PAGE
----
Philos Hol Ed RP



Philosophy a holistic practitioner’s perspective



Philosophy recovers itself when it ceases to be a device for dealing with the problems of

philosophers and becomes a method, cultivated by philosophers, for dealing with

the problems of men.” (“The Need for a Recovery in Philosophy,” 1917; MW 10:42)



Philosophy has moved too far away from everything and everyone other than its professional (university) initiates. It should be the prerogative and birthright of all.



With Professor Matthew Lipman I hold the view that it is a natural part of being human to philosophize and that schools should make accessible, and integrate, philosophizing in schools from the earliest years. To this end Lipman’s programme for educating teachers, and their pupils, is the exemplary programme for the Criticality dimension of the SunWALK model and for the Criticality dimension of my version of HI (Holistic Inquiry).



The difference between Lipman’s PI (Philosophical Inquiry) and my HI (Holistic Inquiry) is that I want to emphasize the need to weave continuously the three voices of I WE and IT into the processes of education. They need to ‘dance’ in the consciousness and daily activities of the children – the moral and the creative in science, the creative and the scientific in moral activities, the scientific and the moral in arts activities. Deadness is the result of separation.


The I voice of subjective knowing is developed via engagement with reality using content from the Arts.

The WE voice of moral knowing is developed via engagement with reality using content from the Humanities.

The IT voice of objective knowing is developed via engagement with reality using content from the Sciences.

Reality is seen as deep engagement in, and command of, Justice, Truth, Goodness and Beauty – and all of the other such virtues. Religionists sometimes call such virtues the Names, Attributes and … of God. Focusing on virtues is surely a way for many ‘factions’ to unite’ – religionists and non-religionists, Catholics and Protestants, East and West. Though of course if you have an overpowering need, or reason, to create an enemy in order to feel right you will upset any means toward unity. The only enemy is the enemy of self – projected on to some other as racism, sexism, etc.



Sticking only in the Criticality voice (or either of the other two) creates unbalanced people – and a very nasty world!” Horrible denial and confusion between the three voices is at the root of the clash between the West and East.


Philosophy starts in wonder, so does the mystical. The difference between the two is that the former starts with “I wonder….” (a duality) and the latter starts with wonderment (an experience of non-duality).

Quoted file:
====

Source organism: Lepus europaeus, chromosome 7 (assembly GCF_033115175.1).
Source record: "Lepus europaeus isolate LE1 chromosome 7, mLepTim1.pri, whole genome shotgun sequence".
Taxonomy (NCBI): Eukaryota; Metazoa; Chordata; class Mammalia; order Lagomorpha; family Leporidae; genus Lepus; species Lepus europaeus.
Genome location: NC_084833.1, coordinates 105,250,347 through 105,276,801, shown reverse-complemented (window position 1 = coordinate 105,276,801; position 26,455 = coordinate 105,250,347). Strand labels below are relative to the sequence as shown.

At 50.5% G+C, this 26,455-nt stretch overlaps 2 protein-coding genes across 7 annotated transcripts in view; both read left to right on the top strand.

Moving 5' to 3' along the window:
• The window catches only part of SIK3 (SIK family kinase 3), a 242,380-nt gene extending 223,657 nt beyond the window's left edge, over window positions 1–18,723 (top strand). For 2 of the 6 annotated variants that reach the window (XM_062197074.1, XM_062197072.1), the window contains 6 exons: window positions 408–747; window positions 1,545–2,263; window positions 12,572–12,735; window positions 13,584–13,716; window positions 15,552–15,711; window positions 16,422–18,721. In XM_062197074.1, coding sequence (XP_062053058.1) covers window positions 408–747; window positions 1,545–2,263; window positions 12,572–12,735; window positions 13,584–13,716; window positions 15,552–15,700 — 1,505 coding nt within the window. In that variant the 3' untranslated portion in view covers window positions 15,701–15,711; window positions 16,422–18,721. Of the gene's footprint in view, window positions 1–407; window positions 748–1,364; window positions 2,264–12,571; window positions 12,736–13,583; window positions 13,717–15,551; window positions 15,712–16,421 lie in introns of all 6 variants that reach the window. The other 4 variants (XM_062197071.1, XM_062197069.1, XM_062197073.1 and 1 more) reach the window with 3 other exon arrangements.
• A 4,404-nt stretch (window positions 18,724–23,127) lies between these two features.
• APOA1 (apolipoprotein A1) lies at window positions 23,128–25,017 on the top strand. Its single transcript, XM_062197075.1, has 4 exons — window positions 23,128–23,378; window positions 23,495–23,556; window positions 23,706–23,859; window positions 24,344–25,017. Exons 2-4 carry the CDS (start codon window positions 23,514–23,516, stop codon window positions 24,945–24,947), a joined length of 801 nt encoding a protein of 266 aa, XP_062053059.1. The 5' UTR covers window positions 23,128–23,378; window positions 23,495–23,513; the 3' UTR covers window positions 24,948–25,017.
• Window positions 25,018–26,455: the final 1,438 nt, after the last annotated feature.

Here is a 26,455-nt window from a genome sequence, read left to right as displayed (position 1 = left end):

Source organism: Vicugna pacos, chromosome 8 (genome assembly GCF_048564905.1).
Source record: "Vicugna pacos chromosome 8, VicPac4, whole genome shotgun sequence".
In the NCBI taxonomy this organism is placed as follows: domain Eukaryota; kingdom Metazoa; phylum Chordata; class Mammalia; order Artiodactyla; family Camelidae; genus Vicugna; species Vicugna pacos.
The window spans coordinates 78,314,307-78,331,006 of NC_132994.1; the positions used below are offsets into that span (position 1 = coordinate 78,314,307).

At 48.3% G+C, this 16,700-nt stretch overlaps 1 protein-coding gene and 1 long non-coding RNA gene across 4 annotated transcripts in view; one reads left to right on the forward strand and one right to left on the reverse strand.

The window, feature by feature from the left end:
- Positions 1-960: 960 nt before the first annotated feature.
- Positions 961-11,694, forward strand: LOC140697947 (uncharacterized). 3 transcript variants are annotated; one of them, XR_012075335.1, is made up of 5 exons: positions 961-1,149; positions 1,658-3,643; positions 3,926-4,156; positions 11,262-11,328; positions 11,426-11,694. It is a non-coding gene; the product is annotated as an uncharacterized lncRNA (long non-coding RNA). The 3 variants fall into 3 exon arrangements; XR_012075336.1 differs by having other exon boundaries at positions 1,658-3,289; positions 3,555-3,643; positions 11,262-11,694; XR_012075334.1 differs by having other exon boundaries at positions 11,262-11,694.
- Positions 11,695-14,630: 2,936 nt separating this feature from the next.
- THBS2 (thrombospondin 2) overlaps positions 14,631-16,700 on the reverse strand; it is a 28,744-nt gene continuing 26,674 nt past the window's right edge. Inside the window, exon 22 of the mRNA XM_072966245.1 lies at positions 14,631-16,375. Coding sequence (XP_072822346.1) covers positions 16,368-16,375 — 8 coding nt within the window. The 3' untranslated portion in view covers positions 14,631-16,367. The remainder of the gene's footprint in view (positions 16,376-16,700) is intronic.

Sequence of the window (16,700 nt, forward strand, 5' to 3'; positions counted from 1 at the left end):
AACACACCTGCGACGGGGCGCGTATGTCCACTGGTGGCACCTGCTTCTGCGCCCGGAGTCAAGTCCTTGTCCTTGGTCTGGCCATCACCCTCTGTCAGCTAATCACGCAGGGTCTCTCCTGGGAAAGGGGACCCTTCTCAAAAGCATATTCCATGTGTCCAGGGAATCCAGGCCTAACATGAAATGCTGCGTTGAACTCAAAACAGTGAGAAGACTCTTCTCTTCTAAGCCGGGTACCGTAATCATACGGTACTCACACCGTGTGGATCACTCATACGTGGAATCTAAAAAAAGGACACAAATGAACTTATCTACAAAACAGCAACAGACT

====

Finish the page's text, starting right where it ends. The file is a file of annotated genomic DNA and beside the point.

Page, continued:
“I wonder” is concerned with the clarification and use of concepts. Wonderment is concerned with a) maintaining a relationship with the Whole (God if you are a theist) b) being temporarily relieved of the burden of self. The former is a ‘left-brain’ activity and the latter a right-brain activity (yes I know it is more complex than that).



Relief from the burden of self comes through some form of contemplative practice that enables unitive experience – such experiences are often of short duration. I would argue against the more extreme forms of contemplative activity for two reasons. Firstly it becomes extremely selfish and self-centred – as in a case I saw recently in which a master left his wife and children to go and do ‘the big one’. Secondly I think it is intrinsic in being and becoming human and we come to know through ‘oscillating’ between experience of separateness and unitive experiences on the other hand.



The Ontario government has a curriculum outline for use within its secondary schools. It has suggested a range of topics for the seven major areas of philosophy



The seven major areas of philosophy are given below. Possible topics are listed under each area.

a) Philosophy of human nature:

free will and determinism

the meaning of life

egoism and altruism

mind and body


personal identity



b) Ethics:

pleasure and desire

morality and reason

good and evil

the self and others

virtue and “the good life”

ethics and the professions

relativism and objectivity

rights and duties


c) Social and political philosophy:

freedom and autonomy

violence and power

justice and equity

the community and the individual

the state and citizenship

rights and duties

biases based on gender and culture

humans and the environment


d) Epistemology:

knowledge and belief


evidence and proof


rationalism and empiricism

ways of knowing

intuition and idea


philosophy of language


e) Logic and the philosophy of science:

observation and theory

inductive and deductive reasoning

formal and informal logic

validity and soundness in arguments

fallacies in arguments

discovery and justification

realism and phenomenalism


f) Aesthetics:

taste and judgement

standards of criticism

creativity and creation

art and society




g) Metaphysics:

being, non-being, and becoming

space and time

identity and difference





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